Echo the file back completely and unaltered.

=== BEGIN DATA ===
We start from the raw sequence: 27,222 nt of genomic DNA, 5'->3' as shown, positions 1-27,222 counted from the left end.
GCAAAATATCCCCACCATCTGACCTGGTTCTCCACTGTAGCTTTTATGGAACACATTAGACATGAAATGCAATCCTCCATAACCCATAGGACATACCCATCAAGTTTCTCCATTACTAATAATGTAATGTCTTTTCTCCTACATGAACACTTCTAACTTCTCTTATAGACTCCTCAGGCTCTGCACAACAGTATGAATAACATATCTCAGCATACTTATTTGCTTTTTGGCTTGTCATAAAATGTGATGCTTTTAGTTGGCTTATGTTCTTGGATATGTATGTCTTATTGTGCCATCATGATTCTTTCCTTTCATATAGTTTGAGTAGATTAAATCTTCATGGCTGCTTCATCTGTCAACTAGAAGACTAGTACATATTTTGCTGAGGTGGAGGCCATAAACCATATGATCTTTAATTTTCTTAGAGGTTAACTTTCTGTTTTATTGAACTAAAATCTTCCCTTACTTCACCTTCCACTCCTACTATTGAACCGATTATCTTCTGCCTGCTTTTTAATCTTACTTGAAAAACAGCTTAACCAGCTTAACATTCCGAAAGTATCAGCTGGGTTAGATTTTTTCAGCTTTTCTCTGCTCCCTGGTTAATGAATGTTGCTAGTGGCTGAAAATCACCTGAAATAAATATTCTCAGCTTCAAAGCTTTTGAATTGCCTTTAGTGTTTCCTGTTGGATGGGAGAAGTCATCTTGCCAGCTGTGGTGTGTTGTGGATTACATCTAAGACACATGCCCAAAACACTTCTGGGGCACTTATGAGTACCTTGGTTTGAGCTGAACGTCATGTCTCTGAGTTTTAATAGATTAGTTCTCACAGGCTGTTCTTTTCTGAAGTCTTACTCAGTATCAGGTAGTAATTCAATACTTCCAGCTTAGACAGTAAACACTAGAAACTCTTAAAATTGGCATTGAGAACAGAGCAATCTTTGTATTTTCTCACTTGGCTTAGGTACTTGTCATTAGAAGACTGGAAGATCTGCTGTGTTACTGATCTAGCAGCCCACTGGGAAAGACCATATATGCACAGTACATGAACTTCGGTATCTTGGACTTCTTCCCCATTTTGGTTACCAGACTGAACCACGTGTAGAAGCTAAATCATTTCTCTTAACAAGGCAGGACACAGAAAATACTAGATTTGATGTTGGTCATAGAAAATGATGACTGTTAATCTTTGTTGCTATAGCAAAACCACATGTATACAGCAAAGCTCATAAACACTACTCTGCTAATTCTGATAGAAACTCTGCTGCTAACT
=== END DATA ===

We start from the raw sequence: 27,222 nt of genomic DNA, 5'->3' as shown, positions 1-27,222 counted from the left end.
GCAAAATATCCCCACCATCTGACCTGGTTCTCCACTGTAGCTTTTATGGAACACATTAGACATGAAATGCAATCCTCCATAACCCATAGGACATACCCATCAAGTTTCTCCATTACTAATAATGTAATGTCTTTTCTCCTACATGAACACTTCTAACTTCTCTTATAGACTCCTCAGGCTCTGCACAACAGTATGAATAACATATCTCAGCATACTTATTTGCTTTTTGGCTTGTCATAAAATGTGATGCTTTTAGTTGGCTTATGTTCTTGGATATGTATGTCTTATTGTGCCATCATGATTCTTTCCTTTCATATAGTTTGAGTAGATTAAATCTTCATGGCTGCTTCATCTGTCAACTAGAAGACTAGTACATATTTTGCTGAGGTGGAGGCCATAAACCATATGATCTTTAATTTTCTTAGAGGTTAACTTTCTGTTTTATTGAACTAAAATCTTCCCTTACTTCACCTTCCACTCCTACTATTGAACCGATTATCTTCTGCCTGCTTTTTAATCTTACTTGAAAAACAGCTTAACCAGCTTAACATTCCGAAAGTATCAGCTGGGTTAGATTTTTTCAGCTTTTCTCTGCTCCCTGGTTAATGAATGTTGCTAGTGGCTGAAAATCACCTGAAATAAATATTCTCAGCTTCAAAGCTTTTGAATTGCCTTTAGTGTTTCCTGTTGGATGGGAGAAGTCATCTTGCCAGCTGTGGTGTGTTGTGGATTACATCTAAGACACATGCCCAAAACACTTCTGGGGCACTTATGAGTACCTTGGTTTGAGCTGAACGTCATGTCTCTGAGTTTTAATAGATTAGTTCTCACAGGCTGTTCTTTTCTGAAGTCTTACTCAGTATCAGGTAGTAATTCAATACTTCCAGCTTAGACAGTAAACACTAGAAACTCTTAAAATTGGCATTGAGAACAGAGCAATCTTTGTATTTTCTCACTTGGCTTAGGTACTTGTCATTAGAAGACTGGAAGATCTGCTGTGTTACTGATCTAGCAGCCCACTGGGAAAGACCATATATGCACAGTACATGAACTTCGGTATCTTGGACTTCTTCCCCATTTTGGTTACCAGACTGAACCACGTGTAGAAGCTAAATCATTTCTCTTAACAAGGCAGGACACAGAAAATACTAGATTTGATGTTGGTCATAGAAAATGATGACTGTTAATCTTTGTTGCTATAGCAAAACCACATGTATACAGCAAAGCTCATAAACACTACTCTGCTAATTCTGATAGAAACTCTGCTGCTAACT